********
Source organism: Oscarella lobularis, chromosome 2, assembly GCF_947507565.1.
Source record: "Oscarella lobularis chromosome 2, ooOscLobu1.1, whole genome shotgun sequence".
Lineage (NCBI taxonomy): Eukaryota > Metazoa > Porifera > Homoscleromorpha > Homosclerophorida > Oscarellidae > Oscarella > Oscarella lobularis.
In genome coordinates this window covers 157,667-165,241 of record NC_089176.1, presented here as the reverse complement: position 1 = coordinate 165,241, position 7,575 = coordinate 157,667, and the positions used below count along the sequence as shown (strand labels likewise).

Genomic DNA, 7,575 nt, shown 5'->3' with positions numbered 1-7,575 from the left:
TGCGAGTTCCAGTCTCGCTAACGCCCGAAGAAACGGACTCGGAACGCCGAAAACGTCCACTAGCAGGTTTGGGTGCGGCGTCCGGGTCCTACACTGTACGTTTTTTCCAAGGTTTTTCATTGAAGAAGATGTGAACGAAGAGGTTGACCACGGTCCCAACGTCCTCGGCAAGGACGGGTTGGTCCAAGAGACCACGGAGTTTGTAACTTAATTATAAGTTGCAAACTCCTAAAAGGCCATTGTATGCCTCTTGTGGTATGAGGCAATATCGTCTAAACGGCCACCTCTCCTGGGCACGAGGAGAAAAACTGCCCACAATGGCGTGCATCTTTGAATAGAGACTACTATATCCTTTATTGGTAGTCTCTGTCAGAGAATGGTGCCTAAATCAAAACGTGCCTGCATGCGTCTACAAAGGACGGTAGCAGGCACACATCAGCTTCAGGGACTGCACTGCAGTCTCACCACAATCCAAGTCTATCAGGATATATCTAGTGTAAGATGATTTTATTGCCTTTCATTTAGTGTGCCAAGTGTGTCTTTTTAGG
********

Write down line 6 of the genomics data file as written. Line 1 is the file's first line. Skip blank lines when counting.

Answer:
TGCGAGTTCCAGTCTCGCTAACGCCCGAAGAAACGGACTCGGAACGCCGAAAACGTCCACTAGCAGGTTTGGGTGCGGCGTCCGGGTCCTACACTGTACGTTTTTTCCAAGGTTTTTCATTGAAGAAGATGTGAACGAAGAGGTTGACCACGGTCCCAACGTCCTCGGCAAGGACGGGTTGGTCCAAGAGACCACGGAGTTTGTAACTTAATTATAAGTTGCAAACTCCTAAAAGGCCATTGTATGCCTCTTGTGGTATGAGGCAATATCGTCTAAACGGCCACCTCTCCTGGGCACGAGGAGAAAAACTGCCCACAATGGCGTGCATCTTTGAATAGAGACTACTATATCCTTTATTGGTAGTCTCTGTCAGAGAATGGTGCCTAAATCAAAACGTGCCTGCATGCGTCTACAAAGGACGGTAGCAGGCACACATCAGCTTCAGGGACTGCACTGCAGTCTCACCACAATCCAAGTCTATCAGGATATATCTAGTGTAAGATGATTTTATTGCCTTTCATTTAGTGTGCCAAGTGTGTCTTTTTAGG